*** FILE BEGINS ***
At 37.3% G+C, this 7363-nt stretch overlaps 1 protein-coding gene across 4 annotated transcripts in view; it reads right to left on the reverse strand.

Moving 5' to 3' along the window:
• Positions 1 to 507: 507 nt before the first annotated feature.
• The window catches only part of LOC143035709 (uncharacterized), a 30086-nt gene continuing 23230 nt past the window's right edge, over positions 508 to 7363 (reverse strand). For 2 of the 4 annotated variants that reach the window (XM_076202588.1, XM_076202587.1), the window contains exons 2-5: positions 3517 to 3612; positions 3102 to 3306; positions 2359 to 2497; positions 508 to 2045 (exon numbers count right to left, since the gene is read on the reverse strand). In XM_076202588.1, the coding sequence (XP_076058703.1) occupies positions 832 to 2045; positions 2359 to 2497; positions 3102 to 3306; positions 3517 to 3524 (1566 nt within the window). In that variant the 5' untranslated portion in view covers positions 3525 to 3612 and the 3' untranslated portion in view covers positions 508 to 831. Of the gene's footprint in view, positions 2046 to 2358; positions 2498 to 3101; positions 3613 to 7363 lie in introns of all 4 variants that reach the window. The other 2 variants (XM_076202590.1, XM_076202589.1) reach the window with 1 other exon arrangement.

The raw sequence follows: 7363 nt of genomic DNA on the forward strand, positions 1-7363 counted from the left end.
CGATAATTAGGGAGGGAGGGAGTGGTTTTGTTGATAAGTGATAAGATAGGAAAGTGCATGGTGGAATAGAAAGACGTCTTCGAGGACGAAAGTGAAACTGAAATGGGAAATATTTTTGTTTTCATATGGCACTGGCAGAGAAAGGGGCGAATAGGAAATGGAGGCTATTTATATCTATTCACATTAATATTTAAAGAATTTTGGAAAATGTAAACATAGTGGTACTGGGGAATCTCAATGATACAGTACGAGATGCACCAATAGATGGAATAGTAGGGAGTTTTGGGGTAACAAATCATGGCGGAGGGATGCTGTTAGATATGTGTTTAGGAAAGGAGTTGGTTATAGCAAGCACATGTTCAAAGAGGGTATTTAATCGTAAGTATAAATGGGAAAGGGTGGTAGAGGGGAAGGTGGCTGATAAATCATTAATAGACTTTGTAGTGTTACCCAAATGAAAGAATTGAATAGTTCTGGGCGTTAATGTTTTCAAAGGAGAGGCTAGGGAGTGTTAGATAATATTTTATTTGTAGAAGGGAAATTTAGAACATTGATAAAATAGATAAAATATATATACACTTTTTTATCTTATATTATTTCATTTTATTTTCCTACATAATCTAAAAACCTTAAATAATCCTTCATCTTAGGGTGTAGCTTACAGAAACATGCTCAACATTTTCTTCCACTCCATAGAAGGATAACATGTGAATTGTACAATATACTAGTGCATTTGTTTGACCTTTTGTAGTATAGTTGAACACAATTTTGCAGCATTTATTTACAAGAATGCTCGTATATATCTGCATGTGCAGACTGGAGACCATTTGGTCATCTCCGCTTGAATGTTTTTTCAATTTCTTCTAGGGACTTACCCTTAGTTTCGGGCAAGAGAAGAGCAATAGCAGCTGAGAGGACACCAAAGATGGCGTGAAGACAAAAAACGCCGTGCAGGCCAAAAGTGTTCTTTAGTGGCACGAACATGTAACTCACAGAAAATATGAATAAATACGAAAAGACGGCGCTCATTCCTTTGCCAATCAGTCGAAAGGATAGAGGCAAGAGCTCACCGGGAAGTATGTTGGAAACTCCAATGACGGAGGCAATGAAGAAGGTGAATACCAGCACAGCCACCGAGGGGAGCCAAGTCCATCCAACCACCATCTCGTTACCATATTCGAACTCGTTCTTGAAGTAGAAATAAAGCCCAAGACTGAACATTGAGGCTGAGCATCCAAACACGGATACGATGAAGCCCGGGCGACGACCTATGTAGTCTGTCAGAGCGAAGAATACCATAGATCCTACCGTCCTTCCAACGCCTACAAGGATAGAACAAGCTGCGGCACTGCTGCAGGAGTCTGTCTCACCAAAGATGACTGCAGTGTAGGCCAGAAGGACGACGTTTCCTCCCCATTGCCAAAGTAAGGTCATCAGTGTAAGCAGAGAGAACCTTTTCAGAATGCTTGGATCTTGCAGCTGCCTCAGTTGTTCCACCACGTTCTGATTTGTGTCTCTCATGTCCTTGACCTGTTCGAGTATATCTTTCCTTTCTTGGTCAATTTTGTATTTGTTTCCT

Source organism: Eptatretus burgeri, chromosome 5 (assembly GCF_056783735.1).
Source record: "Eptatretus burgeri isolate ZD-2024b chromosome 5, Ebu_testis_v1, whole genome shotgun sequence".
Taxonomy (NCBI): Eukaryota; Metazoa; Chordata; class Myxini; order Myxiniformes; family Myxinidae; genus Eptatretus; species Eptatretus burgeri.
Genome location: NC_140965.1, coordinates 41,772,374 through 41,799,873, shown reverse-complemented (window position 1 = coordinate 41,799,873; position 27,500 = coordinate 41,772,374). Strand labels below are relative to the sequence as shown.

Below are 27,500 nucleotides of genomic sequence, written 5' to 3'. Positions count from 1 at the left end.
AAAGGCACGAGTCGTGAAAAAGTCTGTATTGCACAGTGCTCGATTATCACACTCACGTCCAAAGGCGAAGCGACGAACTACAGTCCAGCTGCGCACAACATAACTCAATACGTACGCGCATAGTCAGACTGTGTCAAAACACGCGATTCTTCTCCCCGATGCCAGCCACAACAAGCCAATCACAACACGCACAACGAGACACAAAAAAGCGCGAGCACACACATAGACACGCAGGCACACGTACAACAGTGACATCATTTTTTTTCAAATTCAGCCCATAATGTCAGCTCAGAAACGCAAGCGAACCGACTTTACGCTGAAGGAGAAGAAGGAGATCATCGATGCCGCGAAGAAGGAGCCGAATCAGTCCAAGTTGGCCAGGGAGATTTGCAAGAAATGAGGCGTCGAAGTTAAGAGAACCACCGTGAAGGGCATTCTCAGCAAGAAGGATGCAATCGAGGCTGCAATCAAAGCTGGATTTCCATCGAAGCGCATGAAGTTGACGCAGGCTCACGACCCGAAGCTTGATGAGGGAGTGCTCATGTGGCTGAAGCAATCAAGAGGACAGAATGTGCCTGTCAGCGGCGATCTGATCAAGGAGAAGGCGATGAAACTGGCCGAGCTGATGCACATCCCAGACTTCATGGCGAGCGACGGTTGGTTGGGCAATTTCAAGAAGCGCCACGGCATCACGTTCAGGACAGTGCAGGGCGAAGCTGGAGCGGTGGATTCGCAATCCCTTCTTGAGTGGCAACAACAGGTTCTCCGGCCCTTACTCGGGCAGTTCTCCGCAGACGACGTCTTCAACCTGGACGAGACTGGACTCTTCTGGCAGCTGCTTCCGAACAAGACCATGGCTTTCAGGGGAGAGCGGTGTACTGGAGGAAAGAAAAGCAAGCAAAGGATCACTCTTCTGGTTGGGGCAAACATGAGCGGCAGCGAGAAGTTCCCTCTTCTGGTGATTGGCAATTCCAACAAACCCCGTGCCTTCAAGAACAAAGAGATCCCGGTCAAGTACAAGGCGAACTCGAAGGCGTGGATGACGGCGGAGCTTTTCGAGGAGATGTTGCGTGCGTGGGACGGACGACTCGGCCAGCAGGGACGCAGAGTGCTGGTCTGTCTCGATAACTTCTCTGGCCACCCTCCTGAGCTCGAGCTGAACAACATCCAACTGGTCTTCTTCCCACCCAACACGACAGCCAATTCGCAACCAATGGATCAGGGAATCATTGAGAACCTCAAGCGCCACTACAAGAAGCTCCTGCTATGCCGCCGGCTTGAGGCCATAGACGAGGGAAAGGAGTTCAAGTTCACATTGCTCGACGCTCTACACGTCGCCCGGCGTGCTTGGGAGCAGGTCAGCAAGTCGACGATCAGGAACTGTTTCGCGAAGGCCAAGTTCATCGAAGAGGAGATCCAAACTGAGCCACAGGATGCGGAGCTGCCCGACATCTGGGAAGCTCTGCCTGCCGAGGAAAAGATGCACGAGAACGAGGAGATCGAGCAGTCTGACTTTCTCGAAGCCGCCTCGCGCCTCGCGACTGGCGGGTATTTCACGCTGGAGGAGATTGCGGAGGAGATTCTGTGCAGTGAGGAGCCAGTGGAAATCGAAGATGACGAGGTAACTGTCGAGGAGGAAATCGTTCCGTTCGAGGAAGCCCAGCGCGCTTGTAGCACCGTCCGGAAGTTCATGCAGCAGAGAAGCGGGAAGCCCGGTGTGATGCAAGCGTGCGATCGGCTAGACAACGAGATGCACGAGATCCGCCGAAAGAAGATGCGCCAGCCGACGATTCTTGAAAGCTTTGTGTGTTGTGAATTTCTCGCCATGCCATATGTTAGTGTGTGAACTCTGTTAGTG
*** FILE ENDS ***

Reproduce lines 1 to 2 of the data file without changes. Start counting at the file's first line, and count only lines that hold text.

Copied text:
At 37.3% G+C, this 7363-nt stretch overlaps 1 protein-coding gene across 4 annotated transcripts in view; it reads right to left on the reverse strand.

Moving 5' to 3' along the window: